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Theatre Review: AVLT’s bobrauschenbergamerica, an energy filled ride

Lisa Much Lisa Much Theatre Review: AVLT’s bobrauschenbergamerica, an energy filled rideDrew Eberly as Allen in Available Light Theatre's bobrauschenbergamerica. Photo by Matt Slaybaugh.
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Drew Eberly as Allen in Available Light Theatre's bobrauschenbergamerica. Photo by Matt Slaybaugh.

I will be honest; I’ve struggled with writing this review for some time. After watching Available Light Theatre’s production of Charles L. Mee’s bobrauschenbergamerica, I truly did not know what to say. I don’t want to pretend to be smart to write this and I certainly do not wish to act as though I understood the show. I did, however, feel something. With that in mind, this is my take on bobrauschenbergamerica.

The ten person ensemble truly creates the performance as a unit. All give sublime performances, full of emotion and absolute control. Their energy just astounds. Each character is so simple and honest in the most complex ways, and it truly is a refreshing piece of theater. Due to the cohesive nature of the cast, pulling individual performers out seems next to impossible, but Ben Sostrom’s opening monologue as Becker, the derelict, sets a powerful tone. Acacia Leigh Duncan’s soulful, searching speeches as Susan also brings a thoughtful, bleeding honesty.

The audience learns little about Robert Rauschenberg’s life, but sees a glimpse of his art as well as his views. In a brilliant monologue, Allen, played by Drew Eberly, muses, “all any human being can ever observe is the past. You never see the present.” This happens while other actors perform innocuous actions in near slow-motion giving this feeling of simultaneous connectedness and universal disconnect. All we tend to see or feel directly affects us. In a separate moment, which comes as one of the most beautiful scene of self-awareness I’ve ever seen on a stage, Carl (Keith Lamar Nolen) states, “We don’t often get to do a show like this, where we can just put on whatever we like.” This monologue features countless hopeful words, and the whole show suddenly loses its confusion and becomes a wondrous ride.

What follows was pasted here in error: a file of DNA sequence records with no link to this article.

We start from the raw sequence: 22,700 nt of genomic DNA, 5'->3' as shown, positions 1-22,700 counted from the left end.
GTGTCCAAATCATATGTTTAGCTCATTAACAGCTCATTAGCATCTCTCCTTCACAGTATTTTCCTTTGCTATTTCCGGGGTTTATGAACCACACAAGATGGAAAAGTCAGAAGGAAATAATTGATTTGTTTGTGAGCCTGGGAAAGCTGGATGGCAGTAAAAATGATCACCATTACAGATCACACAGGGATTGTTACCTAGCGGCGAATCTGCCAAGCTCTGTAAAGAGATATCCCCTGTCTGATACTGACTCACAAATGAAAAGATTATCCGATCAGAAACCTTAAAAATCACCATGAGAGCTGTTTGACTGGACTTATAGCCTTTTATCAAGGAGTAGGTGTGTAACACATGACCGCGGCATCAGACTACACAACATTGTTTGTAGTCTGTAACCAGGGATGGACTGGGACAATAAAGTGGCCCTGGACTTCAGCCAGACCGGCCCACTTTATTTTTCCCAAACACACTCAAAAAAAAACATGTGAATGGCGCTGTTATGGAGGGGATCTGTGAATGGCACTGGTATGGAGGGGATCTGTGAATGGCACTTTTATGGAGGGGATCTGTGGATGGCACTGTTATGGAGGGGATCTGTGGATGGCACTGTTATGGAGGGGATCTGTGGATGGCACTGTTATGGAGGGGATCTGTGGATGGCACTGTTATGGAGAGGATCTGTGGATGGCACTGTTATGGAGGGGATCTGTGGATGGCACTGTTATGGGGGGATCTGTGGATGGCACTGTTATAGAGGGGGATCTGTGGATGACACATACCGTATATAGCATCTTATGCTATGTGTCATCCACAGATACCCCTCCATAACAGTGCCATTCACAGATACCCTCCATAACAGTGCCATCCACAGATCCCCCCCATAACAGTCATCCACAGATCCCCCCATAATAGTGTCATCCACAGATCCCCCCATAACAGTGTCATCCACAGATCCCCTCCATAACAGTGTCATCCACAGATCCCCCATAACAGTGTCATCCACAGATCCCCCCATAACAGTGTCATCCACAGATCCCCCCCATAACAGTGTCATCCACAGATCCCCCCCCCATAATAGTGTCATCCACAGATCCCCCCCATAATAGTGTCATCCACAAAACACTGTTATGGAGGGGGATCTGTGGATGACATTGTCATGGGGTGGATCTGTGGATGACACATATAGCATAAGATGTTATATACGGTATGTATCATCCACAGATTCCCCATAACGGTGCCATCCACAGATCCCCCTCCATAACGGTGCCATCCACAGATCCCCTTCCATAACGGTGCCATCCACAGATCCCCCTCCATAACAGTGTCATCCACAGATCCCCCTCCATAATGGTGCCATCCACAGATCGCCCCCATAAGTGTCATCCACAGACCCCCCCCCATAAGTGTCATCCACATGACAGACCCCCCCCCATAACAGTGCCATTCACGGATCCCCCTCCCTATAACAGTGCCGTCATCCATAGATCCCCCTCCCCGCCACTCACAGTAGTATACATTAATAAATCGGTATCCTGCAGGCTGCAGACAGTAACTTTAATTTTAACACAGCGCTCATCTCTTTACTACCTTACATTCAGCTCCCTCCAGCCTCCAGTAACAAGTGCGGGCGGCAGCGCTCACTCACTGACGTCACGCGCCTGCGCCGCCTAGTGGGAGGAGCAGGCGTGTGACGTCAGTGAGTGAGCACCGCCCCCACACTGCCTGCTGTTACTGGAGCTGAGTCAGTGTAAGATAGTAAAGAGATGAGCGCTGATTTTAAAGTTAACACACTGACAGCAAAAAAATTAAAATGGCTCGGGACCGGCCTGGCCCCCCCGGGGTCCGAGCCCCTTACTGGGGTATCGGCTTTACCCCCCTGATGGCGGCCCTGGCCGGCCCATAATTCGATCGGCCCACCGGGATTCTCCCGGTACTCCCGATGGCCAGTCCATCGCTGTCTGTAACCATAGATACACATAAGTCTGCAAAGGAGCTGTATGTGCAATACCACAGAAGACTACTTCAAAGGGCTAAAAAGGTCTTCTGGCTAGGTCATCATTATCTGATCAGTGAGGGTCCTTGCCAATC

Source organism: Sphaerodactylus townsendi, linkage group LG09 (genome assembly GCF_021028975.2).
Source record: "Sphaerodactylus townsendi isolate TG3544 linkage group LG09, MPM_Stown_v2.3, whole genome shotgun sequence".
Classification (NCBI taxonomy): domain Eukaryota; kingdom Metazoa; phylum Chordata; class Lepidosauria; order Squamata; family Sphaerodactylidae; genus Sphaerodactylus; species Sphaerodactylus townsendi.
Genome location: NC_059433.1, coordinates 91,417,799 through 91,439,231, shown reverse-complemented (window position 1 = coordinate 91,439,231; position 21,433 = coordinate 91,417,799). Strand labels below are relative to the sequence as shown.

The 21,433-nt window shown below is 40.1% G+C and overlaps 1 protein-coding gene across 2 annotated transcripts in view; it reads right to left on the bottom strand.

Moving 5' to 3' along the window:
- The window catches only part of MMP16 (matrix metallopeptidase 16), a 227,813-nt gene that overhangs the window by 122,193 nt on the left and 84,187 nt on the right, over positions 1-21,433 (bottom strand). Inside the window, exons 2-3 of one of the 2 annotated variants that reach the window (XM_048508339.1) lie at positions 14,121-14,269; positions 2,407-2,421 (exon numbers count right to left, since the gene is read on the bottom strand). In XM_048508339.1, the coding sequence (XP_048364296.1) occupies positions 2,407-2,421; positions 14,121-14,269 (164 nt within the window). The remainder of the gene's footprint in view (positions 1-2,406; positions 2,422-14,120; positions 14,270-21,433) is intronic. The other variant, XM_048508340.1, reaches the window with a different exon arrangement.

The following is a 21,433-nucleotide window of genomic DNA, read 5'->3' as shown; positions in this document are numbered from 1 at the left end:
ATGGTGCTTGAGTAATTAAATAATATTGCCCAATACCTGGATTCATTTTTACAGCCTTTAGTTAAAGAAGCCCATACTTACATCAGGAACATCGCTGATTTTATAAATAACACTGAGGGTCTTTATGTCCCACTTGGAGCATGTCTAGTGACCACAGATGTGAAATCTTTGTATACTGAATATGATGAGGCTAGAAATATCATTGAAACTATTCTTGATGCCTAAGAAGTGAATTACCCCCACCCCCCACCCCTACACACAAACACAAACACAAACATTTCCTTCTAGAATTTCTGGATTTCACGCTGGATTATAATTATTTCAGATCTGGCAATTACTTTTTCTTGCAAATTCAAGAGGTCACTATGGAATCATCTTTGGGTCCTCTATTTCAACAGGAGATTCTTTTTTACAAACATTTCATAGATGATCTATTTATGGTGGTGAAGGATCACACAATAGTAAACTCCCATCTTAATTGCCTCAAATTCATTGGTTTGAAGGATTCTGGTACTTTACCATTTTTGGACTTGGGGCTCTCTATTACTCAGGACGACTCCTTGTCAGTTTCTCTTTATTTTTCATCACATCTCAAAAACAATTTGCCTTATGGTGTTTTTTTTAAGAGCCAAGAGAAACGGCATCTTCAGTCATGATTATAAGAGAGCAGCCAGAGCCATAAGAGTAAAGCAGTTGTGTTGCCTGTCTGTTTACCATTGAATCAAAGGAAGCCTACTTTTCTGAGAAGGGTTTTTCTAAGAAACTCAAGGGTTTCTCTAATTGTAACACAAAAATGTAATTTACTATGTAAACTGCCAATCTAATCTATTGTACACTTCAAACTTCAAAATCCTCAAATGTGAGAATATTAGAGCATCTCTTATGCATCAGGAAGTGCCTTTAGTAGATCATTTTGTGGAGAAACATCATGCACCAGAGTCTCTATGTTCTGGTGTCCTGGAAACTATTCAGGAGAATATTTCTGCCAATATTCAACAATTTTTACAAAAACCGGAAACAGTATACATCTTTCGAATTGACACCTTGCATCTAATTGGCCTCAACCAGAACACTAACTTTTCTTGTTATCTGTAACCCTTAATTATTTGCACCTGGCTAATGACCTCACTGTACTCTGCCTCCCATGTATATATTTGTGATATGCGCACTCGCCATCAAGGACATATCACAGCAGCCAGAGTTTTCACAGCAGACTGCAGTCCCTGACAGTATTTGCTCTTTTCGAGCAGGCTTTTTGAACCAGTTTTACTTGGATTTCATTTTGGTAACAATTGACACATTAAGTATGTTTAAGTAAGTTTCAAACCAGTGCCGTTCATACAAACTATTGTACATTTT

Director Eleni Papaleonardos and the design team creates a visual masterpiece. Papaleonardos paints some of the finest stage pictures in Columbus. Musical director Pam Welsh-Huggins rings in tight vocals and harmonies, while Duncan leads lovely choreography. Dave Wallingford’s sound and Kat Barnes’ costumes create a world reminiscent of Americana, yet feels so contemporary. It’s a striking feel of no-time and all-time. Jarod Wilson designs some moody and almost too dark lighting. Matt Slaybaugh creates some fine projections, again, a refreshing touch.

Ian Short, Amy Rittberger, Adam Humphrey, Drew Eberly, Weston Oberg, Acacia Dunca, and Keith Nolan (l-r) in Available Light Theatre's bobrauschenbergamerica by Charles L. Mee. Photo by Matt Slaybaugh.

This show features dance, songs, jokes, poetry, love, disgust, anger, apathy—basically it covers the buffet of life. Also, it includes lots of chickens. Though not the easiest show to digest, one leaves bobrauschenbergamerica ruminating over the characters, the emotions, and the kernels of truth evident in the available vignettes.

bobrauschenbergamerica runs until September 21, at Studio Two in the Vern Riffe Center, 77 S. High Street. Thurs.-Sat. at 8 pm; Sun. at 2 pm. Talk backs occur after every Thursday and Friday performance. Pay what you want. More information can be found online at www.avltheatre.com.

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